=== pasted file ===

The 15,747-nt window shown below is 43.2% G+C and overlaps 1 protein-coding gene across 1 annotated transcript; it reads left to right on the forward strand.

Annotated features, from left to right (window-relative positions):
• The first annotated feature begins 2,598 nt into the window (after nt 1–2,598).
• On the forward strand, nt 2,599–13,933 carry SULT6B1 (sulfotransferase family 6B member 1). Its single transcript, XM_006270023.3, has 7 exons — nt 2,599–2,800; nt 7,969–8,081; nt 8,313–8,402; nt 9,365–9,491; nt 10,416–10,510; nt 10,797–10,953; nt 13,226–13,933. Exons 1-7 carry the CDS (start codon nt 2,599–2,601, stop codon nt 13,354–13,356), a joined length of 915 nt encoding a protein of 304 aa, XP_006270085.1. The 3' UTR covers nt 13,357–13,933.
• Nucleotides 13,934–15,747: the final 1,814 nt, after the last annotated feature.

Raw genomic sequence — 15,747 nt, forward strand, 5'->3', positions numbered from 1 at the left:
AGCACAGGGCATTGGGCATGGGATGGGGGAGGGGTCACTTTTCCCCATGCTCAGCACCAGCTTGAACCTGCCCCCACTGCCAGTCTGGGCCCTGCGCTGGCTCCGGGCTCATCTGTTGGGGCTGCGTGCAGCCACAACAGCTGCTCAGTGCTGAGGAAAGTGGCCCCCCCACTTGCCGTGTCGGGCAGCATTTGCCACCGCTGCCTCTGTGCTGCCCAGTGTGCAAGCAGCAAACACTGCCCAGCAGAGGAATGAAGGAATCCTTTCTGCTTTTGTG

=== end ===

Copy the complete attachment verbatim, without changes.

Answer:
The 15,747-nt window shown below is 43.2% G+C and overlaps 1 protein-coding gene across 1 annotated transcript; it reads left to right on the forward strand.

Annotated features, from left to right (window-relative positions):
• The first annotated feature begins 2,598 nt into the window (after nt 1–2,598).
• On the forward strand, nt 2,599–13,933 carry SULT6B1 (sulfotransferase family 6B member 1). Its single transcript, XM_006270023.3, has 7 exons — nt 2,599–2,800; nt 7,969–8,081; nt 8,313–8,402; nt 9,365–9,491; nt 10,416–10,510; nt 10,797–10,953; nt 13,226–13,933. Exons 1-7 carry the CDS (start codon nt 2,599–2,601, stop codon nt 13,354–13,356), a joined length of 915 nt encoding a protein of 304 aa, XP_006270085.1. The 3' UTR covers nt 13,357–13,933.
• Nucleotides 13,934–15,747: the final 1,814 nt, after the last annotated feature.

Raw genomic sequence — 15,747 nt, forward strand, 5'->3', positions numbered from 1 at the left:
AGCACAGGGCATTGGGCATGGGATGGGGGAGGGGTCACTTTTCCCCATGCTCAGCACCAGCTTGAACCTGCCCCCACTGCCAGTCTGGGCCCTGCGCTGGCTCCGGGCTCATCTGTTGGGGCTGCGTGCAGCCACAACAGCTGCTCAGTGCTGAGGAAAGTGGCCCCCCCACTTGCCGTGTCGGGCAGCATTTGCCACCGCTGCCTCTGTGCTGCCCAGTGTGCAAGCAGCAAACACTGCCCAGCAGAGGAATGAAGGAATCCTTTCTGCTTTTGTG